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Wednesday, March 9, 2022

Gas prices reach record high in GLOW region
Truck Driver Cody Johnson
Truck driver Cody Johnson said he drives about 2,800 miles a week for Leonard Express. On Thursday afternoon he was filling up his tractor-trailer at the Flying J Travel Center in Pembroke before a planned drive to Texas.

The price of the diesel fuel he was putting in the tank was $5.45 a gallon, which like the cost of regular gas was at an all-time high.

“Fuel prices are going to go up, but you can’t not get fuel. You’ve got to have it,” he said. “It doesn’t really affect me, but it affects a lot of other people — owner/operators, they’ve got to buy their own fuel.”

GasBuddy.com reported an all-time high national average for gas on Tuesday at $4.25 per gallon. AAA recorded the national average cost for regular fuel at $4.173 – up about 50 cents from a week ago – and the highest price seen in more than a decade.

Patrick De Haan, head of petroleum analysis at GasBuddy, said this marks the first time the United States has seen gas prices rise at this pace and get so high.

“That combination makes this situation all the more remarkable and intense, with crippling sanctions on Russia curbing their flow of oil, leading to the massive spike in the price of all fuels: gasoline, diesel, jet fuel and more,” Patrick De Haan, head of petroleum analysis at GasBuddy, said in a news release. “It’s a dire situation and won’t improve any time soon. The high prices are likely to stick around for not days or weeks, like they did in 2008, but months.”

State Sen. Patrick M. Gallivan, R-Elma, on Tuesday announced that he is co-sponsoring legislation to temporarily suspend New York’s gasoline tax as a way to provide relief to residents and businesses. Gallivan said the state currently has a budget surplus, which could be used to cover the revenue generated by the gas tax.

“New Yorkers have been struggling under the weight of inflation for months and are now facing some of the highest gas prices ever,” he said in a news release. “Residents and small businesses need a break. The state should use some of its budget surplus to provide relief to drivers in the form of a fuel tax holiday.”

The gas tax in New York State is about 45 cents per gallon, according to the Tax Foundation.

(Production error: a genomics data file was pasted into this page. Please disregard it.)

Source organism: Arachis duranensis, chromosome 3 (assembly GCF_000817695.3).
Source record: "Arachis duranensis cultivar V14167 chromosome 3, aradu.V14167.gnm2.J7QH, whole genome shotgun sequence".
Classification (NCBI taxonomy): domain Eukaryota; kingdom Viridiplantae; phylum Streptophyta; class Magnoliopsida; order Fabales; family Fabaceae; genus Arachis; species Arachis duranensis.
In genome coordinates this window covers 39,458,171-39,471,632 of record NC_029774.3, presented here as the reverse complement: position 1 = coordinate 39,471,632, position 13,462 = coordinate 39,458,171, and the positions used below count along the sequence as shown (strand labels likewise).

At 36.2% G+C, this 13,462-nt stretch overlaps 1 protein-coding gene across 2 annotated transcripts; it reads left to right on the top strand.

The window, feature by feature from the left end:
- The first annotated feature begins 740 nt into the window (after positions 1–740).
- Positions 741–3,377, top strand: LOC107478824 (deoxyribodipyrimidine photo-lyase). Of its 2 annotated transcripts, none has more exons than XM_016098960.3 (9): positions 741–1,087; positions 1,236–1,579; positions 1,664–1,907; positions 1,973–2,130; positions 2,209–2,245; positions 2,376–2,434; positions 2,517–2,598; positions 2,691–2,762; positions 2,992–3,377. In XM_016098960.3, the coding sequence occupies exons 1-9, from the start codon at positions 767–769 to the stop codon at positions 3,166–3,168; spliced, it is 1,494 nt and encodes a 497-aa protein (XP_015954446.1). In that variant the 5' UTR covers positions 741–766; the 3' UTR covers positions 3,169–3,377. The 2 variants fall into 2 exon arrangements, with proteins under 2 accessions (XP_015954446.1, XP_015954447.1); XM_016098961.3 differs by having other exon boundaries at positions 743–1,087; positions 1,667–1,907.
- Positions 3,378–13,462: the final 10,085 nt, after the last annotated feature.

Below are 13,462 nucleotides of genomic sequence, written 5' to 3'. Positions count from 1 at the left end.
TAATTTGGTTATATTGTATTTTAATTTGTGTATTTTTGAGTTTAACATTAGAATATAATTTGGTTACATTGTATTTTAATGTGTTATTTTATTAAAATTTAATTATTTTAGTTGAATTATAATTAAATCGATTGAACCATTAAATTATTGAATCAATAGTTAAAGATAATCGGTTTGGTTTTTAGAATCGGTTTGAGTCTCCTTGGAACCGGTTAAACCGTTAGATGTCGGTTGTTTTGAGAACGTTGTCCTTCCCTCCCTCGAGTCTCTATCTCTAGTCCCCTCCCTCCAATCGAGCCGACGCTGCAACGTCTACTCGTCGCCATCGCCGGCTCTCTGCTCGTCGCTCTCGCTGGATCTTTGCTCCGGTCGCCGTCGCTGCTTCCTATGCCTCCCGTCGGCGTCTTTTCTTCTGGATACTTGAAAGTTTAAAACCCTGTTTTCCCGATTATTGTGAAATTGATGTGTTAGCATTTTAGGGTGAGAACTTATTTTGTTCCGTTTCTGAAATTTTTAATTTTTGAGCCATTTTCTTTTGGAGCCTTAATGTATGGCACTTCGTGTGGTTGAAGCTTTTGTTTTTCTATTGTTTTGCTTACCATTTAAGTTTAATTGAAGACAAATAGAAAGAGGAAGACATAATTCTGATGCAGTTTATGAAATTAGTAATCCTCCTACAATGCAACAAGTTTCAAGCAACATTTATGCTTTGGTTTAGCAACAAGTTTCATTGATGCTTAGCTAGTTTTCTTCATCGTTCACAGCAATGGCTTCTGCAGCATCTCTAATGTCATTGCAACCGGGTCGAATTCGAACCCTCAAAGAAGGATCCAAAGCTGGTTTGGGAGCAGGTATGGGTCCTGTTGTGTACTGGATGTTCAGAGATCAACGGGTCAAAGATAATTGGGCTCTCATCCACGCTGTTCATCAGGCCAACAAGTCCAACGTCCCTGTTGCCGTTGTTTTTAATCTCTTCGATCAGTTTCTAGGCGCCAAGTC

The proposed legislation would establish a fuel tax holiday in New York through Sept. 1. It would also allow local governments to eliminate their taxes on gasoline. The bill also ensures future gas tax collections be deposited into the New York State Dedicated Highway & Bridge Trust Fund.

AAA reported Tuesday morning that the statewide average was $4.36 per gallon for regular and $4.99 for diesel. In Batavia, AAA said, the average price was $4.29 for regular, up 6 cents from Monday); and $4.99 for diesel.

A drive from Geneseo to Batavia on Thursday had prices ranging from $4.39 to $4.49 for a gallon regular gas.

AAA said Tuesday morning other regular gas prices around the state were:
■ Buffalo, $4.30, up 9 cents from Monday.
■ Rochester, $4.33, up 9 cents.
■ Rome, $4.35, up 13 cents.
■ Syracuse, $4.34, up 10 cents.
■ Watertown, $4.35, up 10 cents.

And as bad as prices may be in New York, truck drivers interviewed Thursday said it could be worse.

Johnson, the Leonard Express driver, said his company has told drivers to limit fuel use in California.

“They don’t really want us to get fuel in California. California’s the worst one. It’s been like that for awhile,” he said.

John, a truck driver for Northumberland Services, LLC, who did not give his last name, had started driving Tuesday morning in Williamson and was stopping for the day when he went to the Flying J to fill the truck he was driving. He said those who think fuel prices are bad in New York should come to Pennsylvania. It’s $6 a gallon there, he said.

The driver, who said he spends about 60 hours a week on the job, didn’t know how much he drives the truck in a week.

“It ain’t my truck. I don’t care about miles,” he said. “I’m an employee. They (Northumberland) need me, I’m there.”

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